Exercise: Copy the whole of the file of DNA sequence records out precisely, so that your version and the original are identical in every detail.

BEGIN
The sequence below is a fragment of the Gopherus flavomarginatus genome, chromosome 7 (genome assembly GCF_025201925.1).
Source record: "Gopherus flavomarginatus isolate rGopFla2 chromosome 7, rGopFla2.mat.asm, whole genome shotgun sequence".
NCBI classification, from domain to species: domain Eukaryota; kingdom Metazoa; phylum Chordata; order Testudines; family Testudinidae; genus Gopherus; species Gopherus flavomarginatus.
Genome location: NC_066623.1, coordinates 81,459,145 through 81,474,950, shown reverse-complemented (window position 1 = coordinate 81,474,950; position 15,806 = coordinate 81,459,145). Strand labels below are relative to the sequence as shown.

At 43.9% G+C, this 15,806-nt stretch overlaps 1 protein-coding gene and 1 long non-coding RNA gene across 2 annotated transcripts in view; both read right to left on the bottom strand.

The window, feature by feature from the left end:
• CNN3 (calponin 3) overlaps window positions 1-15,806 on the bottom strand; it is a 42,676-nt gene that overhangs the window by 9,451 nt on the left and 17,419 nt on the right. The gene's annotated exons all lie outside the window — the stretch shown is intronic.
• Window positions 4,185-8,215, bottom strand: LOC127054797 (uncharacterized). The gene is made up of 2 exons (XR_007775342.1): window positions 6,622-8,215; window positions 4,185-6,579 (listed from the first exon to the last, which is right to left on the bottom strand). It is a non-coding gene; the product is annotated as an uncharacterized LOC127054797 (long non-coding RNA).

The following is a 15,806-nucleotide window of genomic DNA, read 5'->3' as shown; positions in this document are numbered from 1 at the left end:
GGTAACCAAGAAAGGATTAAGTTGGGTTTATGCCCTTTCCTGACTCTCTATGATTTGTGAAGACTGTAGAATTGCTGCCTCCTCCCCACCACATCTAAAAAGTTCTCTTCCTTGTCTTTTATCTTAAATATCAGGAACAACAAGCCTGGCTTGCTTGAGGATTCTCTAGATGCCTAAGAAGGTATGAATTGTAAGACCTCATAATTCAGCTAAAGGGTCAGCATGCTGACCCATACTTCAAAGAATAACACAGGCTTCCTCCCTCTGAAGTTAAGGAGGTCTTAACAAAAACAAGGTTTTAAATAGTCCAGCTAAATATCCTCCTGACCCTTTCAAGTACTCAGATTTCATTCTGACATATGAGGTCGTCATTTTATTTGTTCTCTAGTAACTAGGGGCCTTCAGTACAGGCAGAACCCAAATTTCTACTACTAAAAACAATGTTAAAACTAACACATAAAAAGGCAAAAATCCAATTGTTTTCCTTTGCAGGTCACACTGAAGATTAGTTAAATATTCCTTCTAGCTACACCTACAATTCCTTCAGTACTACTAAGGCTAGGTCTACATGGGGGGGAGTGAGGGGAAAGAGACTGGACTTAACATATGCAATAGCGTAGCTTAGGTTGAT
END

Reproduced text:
The sequence below is a fragment of the Gopherus flavomarginatus genome, chromosome 7 (genome assembly GCF_025201925.1).
Source record: "Gopherus flavomarginatus isolate rGopFla2 chromosome 7, rGopFla2.mat.asm, whole genome shotgun sequence".
NCBI classification, from domain to species: domain Eukaryota; kingdom Metazoa; phylum Chordata; order Testudines; family Testudinidae; genus Gopherus; species Gopherus flavomarginatus.
Genome location: NC_066623.1, coordinates 81,459,145 through 81,474,950, shown reverse-complemented (window position 1 = coordinate 81,474,950; position 15,806 = coordinate 81,459,145). Strand labels below are relative to the sequence as shown.

At 43.9% G+C, this 15,806-nt stretch overlaps 1 protein-coding gene and 1 long non-coding RNA gene across 2 annotated transcripts in view; both read right to left on the bottom strand.

The window, feature by feature from the left end:
• CNN3 (calponin 3) overlaps window positions 1-15,806 on the bottom strand; it is a 42,676-nt gene that overhangs the window by 9,451 nt on the left and 17,419 nt on the right. The gene's annotated exons all lie outside the window — the stretch shown is intronic.
• Window positions 4,185-8,215, bottom strand: LOC127054797 (uncharacterized). The gene is made up of 2 exons (XR_007775342.1): window positions 6,622-8,215; window positions 4,185-6,579 (listed from the first exon to the last, which is right to left on the bottom strand). It is a non-coding gene; the product is annotated as an uncharacterized LOC127054797 (long non-coding RNA).

The following is a 15,806-nucleotide window of genomic DNA, read 5'->3' as shown; positions in this document are numbered from 1 at the left end:
GGTAACCAAGAAAGGATTAAGTTGGGTTTATGCCCTTTCCTGACTCTCTATGATTTGTGAAGACTGTAGAATTGCTGCCTCCTCCCCACCACATCTAAAAAGTTCTCTTCCTTGTCTTTTATCTTAAATATCAGGAACAACAAGCCTGGCTTGCTTGAGGATTCTCTAGATGCCTAAGAAGGTATGAATTGTAAGACCTCATAATTCAGCTAAAGGGTCAGCATGCTGACCCATACTTCAAAGAATAACACAGGCTTCCTCCCTCTGAAGTTAAGGAGGTCTTAACAAAAACAAGGTTTTAAATAGTCCAGCTAAATATCCTCCTGACCCTTTCAAGTACTCAGATTTCATTCTGACATATGAGGTCGTCATTTTATTTGTTCTCTAGTAACTAGGGGCCTTCAGTACAGGCAGAACCCAAATTTCTACTACTAAAAACAATGTTAAAACTAACACATAAAAAGGCAAAAATCCAATTGTTTTCCTTTGCAGGTCACACTGAAGATTAGTTAAATATTCCTTCTAGCTACACCTACAATTCCTTCAGTACTACTAAGGCTAGGTCTACATGGGGGGGAGTGAGGGGAAAGAGACTGGACTTAACATATGCAATAGCGTAGCTTAGGTTGAT